Apple is notorious for keeping its source code close to its chest, but someone just leaked a heap of very sensitive code online. A user known as “q3hardcore” posted large segments of Apple’s secure iBoot code to GitHub. The company issued a DMCA takedown request, but the code is out there in the wild now. This could lead to new attacks and vulnerabilities for iOS, but jailbreaking might also come back.
The iBoot framework is a low-level piece of software on all Apple hardware running iOS — on other devices, you’d call this the bootloader or the BIOS. It’s the first thing that starts up when the phone is turned on, because it loads the kernel and verifies that it was signed by Apple. Attempting to boot a modified kernel will immediately throw up a red flag in iBoot. Apple considers this code so integral to its security model that it offers a $200,000 bug bounty for vulnerabilities.
This code is from iOS 9, circa 2014. However, security researchers suspect that much of the code is still active in iOS 10. A handful of key files are missing, so it cannot be compiled. However, security researcher Jonathan Levin confirms the code is the real deal as it matches some iBoot code he himself has reverse engineered. Apple’s quick DMCA filing also strongly suggests the leak is real.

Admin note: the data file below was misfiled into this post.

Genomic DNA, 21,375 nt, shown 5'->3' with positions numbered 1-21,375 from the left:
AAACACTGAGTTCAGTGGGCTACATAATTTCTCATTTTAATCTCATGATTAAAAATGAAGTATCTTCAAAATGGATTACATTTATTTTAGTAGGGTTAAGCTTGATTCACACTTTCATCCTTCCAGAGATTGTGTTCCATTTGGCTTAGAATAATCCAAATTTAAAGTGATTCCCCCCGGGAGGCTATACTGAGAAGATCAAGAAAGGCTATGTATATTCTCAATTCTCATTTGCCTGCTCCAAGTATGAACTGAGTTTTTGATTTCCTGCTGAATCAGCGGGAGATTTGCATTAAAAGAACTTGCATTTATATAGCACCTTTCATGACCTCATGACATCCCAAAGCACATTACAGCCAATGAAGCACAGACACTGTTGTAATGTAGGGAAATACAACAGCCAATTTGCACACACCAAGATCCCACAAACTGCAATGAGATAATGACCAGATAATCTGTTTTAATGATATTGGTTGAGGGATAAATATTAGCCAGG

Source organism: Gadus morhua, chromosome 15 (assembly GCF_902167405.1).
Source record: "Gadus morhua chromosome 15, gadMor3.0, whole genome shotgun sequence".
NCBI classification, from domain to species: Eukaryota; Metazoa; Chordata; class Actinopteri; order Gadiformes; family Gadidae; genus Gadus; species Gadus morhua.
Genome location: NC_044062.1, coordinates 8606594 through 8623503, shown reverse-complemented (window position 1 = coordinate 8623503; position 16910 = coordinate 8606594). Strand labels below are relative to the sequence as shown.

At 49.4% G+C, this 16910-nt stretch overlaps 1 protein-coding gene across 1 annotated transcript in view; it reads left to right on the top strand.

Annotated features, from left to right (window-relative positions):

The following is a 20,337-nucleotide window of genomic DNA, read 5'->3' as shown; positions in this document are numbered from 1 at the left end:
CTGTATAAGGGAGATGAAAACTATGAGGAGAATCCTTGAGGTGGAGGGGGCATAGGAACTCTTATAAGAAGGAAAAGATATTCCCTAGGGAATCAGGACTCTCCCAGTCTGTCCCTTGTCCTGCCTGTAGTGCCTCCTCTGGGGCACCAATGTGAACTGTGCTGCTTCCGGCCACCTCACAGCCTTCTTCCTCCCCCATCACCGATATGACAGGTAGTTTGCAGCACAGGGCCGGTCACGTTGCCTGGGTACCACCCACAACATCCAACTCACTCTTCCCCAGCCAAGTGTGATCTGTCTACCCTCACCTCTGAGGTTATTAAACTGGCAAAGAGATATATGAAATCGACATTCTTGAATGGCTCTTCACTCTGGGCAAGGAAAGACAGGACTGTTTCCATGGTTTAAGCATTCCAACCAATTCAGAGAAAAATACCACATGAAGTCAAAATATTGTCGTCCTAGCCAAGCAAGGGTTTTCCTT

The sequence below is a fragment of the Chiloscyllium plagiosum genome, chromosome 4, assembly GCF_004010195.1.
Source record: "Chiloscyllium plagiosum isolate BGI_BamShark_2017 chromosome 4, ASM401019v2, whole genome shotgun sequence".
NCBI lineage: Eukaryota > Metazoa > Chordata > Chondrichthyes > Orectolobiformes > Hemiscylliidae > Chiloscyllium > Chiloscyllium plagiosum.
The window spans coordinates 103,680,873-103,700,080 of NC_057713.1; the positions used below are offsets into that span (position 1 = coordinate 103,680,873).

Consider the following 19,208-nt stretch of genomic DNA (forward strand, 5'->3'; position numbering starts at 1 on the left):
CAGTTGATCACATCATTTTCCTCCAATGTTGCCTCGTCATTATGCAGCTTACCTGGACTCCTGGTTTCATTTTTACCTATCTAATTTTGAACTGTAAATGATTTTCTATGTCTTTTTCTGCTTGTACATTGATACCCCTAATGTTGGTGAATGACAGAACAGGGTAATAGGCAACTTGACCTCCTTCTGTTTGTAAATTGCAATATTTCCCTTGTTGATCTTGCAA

Flaws in older versions of iBoot have been leveraged by hackers to compromise the iPhone’s security, but users have also relied on the vulnerabilities for jailbreaking. That’s the equivalent of getting root access on an Android phone. Apple’s use of the Secure Enclave processor in newer iPhones has effectively killed the jailbreaking community. It takes a lot of time and expertise to uncover vulnerabilities, and they’re highly prized by security firms. These days, modders are more likely to sell the exploit than release it for free to the jailbreak community. This source code leak could change all that, though.
Security researchers and jailbreak developers are no doubt pouring over the iBoot code. Levin suggests that so-called “tethered” jailbreaks that require connecting the phone to a computer could become a reality again soon. These relatively simple jailbreaks have been blocked for several years by the Secure Enclave. However, it’s important to remember these jailbreaks are security holes that someone could use to steal data or damage your device. Apple is probably going to be working overtime for the foreseeable future to deal with the fallout from this leak.
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